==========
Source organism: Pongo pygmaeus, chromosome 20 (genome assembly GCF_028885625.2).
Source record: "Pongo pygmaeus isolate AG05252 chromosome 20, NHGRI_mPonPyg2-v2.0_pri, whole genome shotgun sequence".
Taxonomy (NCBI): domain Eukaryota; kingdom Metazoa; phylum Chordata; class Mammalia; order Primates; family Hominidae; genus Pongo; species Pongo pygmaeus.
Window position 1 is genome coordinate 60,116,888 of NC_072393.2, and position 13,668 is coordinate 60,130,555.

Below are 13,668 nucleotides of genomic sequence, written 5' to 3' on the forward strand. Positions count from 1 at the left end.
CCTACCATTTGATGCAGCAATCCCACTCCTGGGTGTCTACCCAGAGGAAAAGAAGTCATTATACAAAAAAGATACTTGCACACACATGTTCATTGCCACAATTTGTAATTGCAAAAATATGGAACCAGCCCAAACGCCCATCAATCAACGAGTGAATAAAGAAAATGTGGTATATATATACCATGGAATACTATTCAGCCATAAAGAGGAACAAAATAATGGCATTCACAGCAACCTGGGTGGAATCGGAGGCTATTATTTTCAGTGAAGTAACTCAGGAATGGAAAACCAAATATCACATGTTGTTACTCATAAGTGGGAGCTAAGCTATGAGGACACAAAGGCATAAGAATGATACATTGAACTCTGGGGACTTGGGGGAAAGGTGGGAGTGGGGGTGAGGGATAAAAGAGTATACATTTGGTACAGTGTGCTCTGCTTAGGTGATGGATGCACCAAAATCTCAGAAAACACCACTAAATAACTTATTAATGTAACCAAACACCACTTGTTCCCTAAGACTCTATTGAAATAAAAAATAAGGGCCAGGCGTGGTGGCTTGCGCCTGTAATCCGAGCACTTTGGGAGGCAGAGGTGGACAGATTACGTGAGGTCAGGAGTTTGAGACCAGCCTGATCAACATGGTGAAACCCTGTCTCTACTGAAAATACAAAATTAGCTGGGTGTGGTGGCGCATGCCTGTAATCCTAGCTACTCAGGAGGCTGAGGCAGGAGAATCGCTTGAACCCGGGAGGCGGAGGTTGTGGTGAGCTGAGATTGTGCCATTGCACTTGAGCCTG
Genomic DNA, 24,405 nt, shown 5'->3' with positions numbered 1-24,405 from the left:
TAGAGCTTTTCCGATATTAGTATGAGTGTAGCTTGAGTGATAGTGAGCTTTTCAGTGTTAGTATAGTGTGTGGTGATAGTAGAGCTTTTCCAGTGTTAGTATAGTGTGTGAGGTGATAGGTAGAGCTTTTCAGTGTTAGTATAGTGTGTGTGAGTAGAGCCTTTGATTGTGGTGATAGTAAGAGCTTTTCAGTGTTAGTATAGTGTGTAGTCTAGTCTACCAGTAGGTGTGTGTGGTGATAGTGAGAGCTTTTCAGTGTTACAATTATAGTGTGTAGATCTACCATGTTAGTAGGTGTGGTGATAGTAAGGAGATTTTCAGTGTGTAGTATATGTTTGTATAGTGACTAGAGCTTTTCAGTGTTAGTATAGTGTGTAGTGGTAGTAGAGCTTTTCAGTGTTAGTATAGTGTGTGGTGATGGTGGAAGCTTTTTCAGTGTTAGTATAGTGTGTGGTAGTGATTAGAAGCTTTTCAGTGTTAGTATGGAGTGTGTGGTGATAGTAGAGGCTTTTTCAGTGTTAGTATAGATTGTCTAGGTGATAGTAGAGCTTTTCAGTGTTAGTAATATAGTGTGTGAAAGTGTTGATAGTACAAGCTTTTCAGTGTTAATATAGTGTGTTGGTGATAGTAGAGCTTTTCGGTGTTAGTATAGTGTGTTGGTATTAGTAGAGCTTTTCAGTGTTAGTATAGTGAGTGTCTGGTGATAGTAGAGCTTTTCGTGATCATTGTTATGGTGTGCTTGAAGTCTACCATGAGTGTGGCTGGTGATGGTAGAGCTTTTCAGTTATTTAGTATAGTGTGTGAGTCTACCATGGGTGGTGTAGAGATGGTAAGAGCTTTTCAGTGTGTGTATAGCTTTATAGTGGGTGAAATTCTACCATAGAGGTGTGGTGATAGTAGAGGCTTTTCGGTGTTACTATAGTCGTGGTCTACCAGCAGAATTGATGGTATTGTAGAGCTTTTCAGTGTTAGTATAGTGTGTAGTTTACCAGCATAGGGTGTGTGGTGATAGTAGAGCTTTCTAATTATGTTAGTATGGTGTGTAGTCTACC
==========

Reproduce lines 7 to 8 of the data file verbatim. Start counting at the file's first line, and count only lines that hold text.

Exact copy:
Genomic DNA, 24,405 nt, shown 5'->3' with positions numbered 1-24,405 from the left:
TAGAGCTTTTCCGATATTAGTATGAGTGTAGCTTGAGTGATAGTGAGCTTTTCAGTGTTAGTATAGTGTGTGGTGATAGTAGAGCTTTTCCAGTGTTAGTATAGTGTGTGAGGTGATAGGTAGAGCTTTTCAGTGTTAGTATAGTGTGTGTGAGTAGAGCCTTTGATTGTGGTGATAGTAAGAGCTTTTCAGTGTTAGTATAGTGTGTAGTCTAGTCTACCAGTAGGTGTGTGTGGTGATAGTGAGAGCTTTTCAGTGTTACAATTATAGTGTGTAGATCTACCATGTTAGTAGGTGTGGTGATAGTAAGGAGATTTTCAGTGTGTAGTATATGTTTGTATAGTGACTAGAGCTTTTCAGTGTTAGTATAGTGTGTAGTGGTAGTAGAGCTTTTCAGTGTTAGTATAGTGTGTGGTGATGGTGGAAGCTTTTTCAGTGTTAGTATAGTGTGTGGTAGTGATTAGAAGCTTTTCAGTGTTAGTATGGAGTGTGTGGTGATAGTAGAGGCTTTTTCAGTGTTAGTATAGATTGTCTAGGTGATAGTAGAGCTTTTCAGTGTTAGTAATATAGTGTGTGAAAGTGTTGATAGTACAAGCTTTTCAGTGTTAATATAGTGTGTTGGTGATAGTAGAGCTTTTCGGTGTTAGTATAGTGTGTTGGTATTAGTAGAGCTTTTCAGTGTTAGTATAGTGAGTGTCTGGTGATAGTAGAGCTTTTCGTGATCATTGTTATGGTGTGCTTGAAGTCTACCATGAGTGTGGCTGGTGATGGTAGAGCTTTTCAGTTATTTAGTATAGTGTGTGAGTCTACCATGGGTGGTGTAGAGATGGTAAGAGCTTTTCAGTGTGTGTATAGCTTTATAGTGGGTGAAATTCTACCATAGAGGTGTGGTGATAGTAGAGGCTTTTCGGTGTTACTATAGTCGTGGTCTACCAGCAGAATTGATGGTATTGTAGAGCTTTTCAGTGTTAGTATAGTGTGTAGTTTACCAGCATAGGGTGTGTGGTGATAGTAGAGCTTTCTAATTATGTTAGTATGGTGTGTAGTCTACC